Announcement

Collapse
No announcement yet.

Near miss?

Collapse
X
 
  • Filter
  • Time
  • Show
Clear All
new posts

  • Near miss?

    Hi, new to the forum, joined specifically to report this event. I was on board flight TOM3JG (757) departed Funchal, Madeira 0955 (UTC) 23/07/2012 bound for Manchester. The captain states we will have a smooth flight at 36000' and that's exactly how it went until we crossed the Bay of Biscay.

    At approximately 1208 (UTC) the engines were throttled up from cruise and we climbed (no seat belt warning or announcement). I looked out of the left side window to see a white El Al 777 go under our wing (close enough that I could read the markings). I have flown all over the world mainly on business trips and have never seen anything that close!

    When I got home I used FR24 playback to try and identify the El Al aircraft. I eventually found it was ELY027 (777) Tel Aviv (0752 UTC) to New York. Both aircraft appear to have been flying at 36000' in the Bay of Biscay area but after the their paths cross they are both at 38000'.

    Reviewing FR24 playback shows TOM3JG passing over Viveiro northern Spain and in to the Bay of Biscay at about 1150, set playback to the slowest (x24) and you will see TOM3JG come to a standstill (at 36000') for several 2-minute intervals and then disappear at 1200. If you now check ELY027 you will see it has just passed over Saintes (at 36000') near the Bay of Biscay coast town of Rochefort northern France at 1142, it also stands still for several 2 minute snapshots until it also disappears at 1150.

    The next time both aircraft reappear is at 1220, TOM3JG is now at 38000' and about 50 miles south of Quimper, Brittany northern France and the ELY027 is about 300 miles out in the Atlantic and also at 38000'

    Loads of questions:
    So what happened? Plenty of room for speculation but I would say that it was a close call, we had only been climbing under full throttle for about about 5 seconds when the 777 passed under our 757 with less than 1000' of separation. Were both aircraft told to climb from 36000' to 38000'? Was this a near miss? How could ATC let 2 aircraft get that close before they manoeuvred? I know aircraft freeze or disappear from FR24 but this all looks too convenient and neat and tidy.

    Interested in your thoughts and input.

    Passenger1.

  • #2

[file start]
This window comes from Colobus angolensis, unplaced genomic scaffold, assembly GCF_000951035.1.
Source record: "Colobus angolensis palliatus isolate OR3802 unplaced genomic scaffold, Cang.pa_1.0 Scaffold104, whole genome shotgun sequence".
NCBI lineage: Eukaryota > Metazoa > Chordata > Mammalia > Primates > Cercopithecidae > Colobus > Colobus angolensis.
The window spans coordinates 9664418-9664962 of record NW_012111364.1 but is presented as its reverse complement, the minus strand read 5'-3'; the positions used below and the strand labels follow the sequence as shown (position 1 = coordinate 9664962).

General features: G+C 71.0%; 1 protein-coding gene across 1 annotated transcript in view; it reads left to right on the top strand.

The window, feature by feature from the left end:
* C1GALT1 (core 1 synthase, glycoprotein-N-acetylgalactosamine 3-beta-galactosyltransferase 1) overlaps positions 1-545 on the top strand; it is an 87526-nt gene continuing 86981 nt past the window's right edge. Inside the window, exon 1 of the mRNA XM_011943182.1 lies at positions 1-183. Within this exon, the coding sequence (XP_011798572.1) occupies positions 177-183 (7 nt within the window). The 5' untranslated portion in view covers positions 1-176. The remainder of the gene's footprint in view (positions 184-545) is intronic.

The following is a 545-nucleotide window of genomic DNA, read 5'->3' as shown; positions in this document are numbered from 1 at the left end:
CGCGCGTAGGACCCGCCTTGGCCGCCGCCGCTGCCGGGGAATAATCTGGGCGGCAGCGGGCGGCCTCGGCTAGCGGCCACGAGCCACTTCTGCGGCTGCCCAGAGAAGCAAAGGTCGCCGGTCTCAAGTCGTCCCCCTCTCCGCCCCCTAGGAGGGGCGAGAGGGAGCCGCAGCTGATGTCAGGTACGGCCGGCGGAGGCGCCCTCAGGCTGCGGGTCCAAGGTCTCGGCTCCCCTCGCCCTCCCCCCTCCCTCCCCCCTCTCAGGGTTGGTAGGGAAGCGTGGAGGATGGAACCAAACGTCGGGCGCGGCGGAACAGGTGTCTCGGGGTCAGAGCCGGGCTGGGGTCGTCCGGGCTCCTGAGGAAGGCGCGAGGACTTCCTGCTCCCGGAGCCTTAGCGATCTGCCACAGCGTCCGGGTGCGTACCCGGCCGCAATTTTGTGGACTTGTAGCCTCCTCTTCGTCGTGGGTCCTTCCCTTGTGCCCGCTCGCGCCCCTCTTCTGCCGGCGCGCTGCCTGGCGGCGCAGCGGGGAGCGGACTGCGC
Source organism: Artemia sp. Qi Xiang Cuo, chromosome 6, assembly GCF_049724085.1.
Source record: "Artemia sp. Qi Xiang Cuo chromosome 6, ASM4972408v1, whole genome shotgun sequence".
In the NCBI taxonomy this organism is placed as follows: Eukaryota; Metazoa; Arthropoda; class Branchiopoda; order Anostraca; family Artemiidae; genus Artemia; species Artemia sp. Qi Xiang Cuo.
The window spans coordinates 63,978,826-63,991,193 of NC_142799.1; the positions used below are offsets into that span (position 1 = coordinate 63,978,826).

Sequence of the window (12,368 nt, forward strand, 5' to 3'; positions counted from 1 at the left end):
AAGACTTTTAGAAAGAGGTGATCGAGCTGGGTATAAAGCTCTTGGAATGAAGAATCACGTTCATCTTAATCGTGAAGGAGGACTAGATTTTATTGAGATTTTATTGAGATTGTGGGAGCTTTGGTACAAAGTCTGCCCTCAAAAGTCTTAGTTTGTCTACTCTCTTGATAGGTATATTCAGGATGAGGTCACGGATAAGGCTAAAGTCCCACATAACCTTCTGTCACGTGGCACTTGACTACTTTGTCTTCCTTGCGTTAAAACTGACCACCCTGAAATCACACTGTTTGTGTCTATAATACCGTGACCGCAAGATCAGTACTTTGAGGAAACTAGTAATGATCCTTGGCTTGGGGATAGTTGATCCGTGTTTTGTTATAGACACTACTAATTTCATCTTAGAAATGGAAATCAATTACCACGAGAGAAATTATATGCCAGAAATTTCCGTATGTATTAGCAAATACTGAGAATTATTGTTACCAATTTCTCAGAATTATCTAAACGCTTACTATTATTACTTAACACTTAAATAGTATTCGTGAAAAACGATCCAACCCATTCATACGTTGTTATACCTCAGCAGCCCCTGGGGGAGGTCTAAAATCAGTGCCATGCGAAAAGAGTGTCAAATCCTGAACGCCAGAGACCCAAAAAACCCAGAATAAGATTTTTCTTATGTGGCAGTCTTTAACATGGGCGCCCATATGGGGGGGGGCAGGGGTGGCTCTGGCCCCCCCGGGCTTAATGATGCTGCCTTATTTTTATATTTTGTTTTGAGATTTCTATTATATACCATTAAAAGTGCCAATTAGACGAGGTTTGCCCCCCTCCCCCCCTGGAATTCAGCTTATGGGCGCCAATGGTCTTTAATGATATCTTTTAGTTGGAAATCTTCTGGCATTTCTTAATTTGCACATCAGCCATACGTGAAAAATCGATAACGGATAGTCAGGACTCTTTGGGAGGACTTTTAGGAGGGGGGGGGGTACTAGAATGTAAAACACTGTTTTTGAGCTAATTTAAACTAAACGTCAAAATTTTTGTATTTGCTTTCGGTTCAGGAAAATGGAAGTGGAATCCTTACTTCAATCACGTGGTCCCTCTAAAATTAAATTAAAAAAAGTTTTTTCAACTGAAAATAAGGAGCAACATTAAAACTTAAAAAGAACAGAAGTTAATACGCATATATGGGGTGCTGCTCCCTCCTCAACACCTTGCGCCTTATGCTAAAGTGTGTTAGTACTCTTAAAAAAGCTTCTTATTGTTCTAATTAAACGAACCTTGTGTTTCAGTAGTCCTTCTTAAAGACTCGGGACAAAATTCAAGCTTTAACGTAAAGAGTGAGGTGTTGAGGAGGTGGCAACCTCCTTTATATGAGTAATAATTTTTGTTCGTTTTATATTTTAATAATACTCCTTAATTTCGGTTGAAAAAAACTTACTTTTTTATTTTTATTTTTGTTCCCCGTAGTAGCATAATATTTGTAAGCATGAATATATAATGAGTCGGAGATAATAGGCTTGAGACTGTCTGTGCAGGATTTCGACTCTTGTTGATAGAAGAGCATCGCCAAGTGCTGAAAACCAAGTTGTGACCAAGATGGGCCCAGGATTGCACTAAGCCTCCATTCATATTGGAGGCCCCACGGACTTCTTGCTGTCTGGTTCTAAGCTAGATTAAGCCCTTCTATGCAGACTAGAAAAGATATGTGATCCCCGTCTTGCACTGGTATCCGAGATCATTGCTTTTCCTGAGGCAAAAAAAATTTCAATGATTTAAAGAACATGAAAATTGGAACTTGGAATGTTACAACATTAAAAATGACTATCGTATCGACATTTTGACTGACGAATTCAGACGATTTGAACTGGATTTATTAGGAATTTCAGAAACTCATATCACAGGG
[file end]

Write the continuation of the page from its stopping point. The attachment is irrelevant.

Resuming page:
Unless the crew or ATC report this as a Near Miss, we will be speculating until "the cows come home".

    Aircraft will climb during cruise as fuel weight drops. And I doubt FR24 has made the aircraft "freeze or disappear".
    Mike


    www.radarspotting.com

    Radarspotting since 2005

    Comment


    • #3
      Originally posted by Anmer View Post
      Unless the crew or ATC report this as a Near Miss, we will be speculating until "the cows come home".

      Aircraft will climb during cruise as fuel weight drops. And I doubt FR24 has made the aircraft "freeze or disappear".
      With playback you can see for yourself what happens in FR24 and I was hoping those with more experience of FR24 could explain the way both aircraft representations behave during the period stated. I have a background in military aviation so have some insight into the dynamics we experienced on that flight but not enough exposure to FR24 to make sense of the gap in in the playback. This wasn't a gentle change in altitude it was a sudden and deliberate manoeuvre with no warning or preparation.

      Comment


      • #4
        As I said, all we can do is speculate. And I don't see too much value in doing that.
        Mike


        www.radarspotting.com

        Radarspotting since 2005

        Comment


        • #5
          There are some hard facts, the aircraft involved are misrepresented by FR24 while others in the area are not (not speculation but verifiable fact). We did climb and the 777 did pass just below our 757 during the climb.

          When you think you have come close to being terminated by an event outside of your control there is value in trying to understand the contributing factors, someone made a mistake somewhere.
          Last edited by passenger1; 2012-07-24, 09:21.

          Comment


          • #6
            Originally posted by passenger1 View Post
            When you think you have come close to being terminated by an event outside of your control there is value in trying to understand the contributing factors, someone made a mistake somewhere.
            If you're that convinced it was a near miss, maybe get in touch with the CAA? All I'm suggesting is, without additional corroborative evidence, we can only speculate here.
            Mike


            www.radarspotting.com

            Radarspotting since 2005

            Comment


            • #7
              near miss are airprox reports.

              Comment

              Working...
              X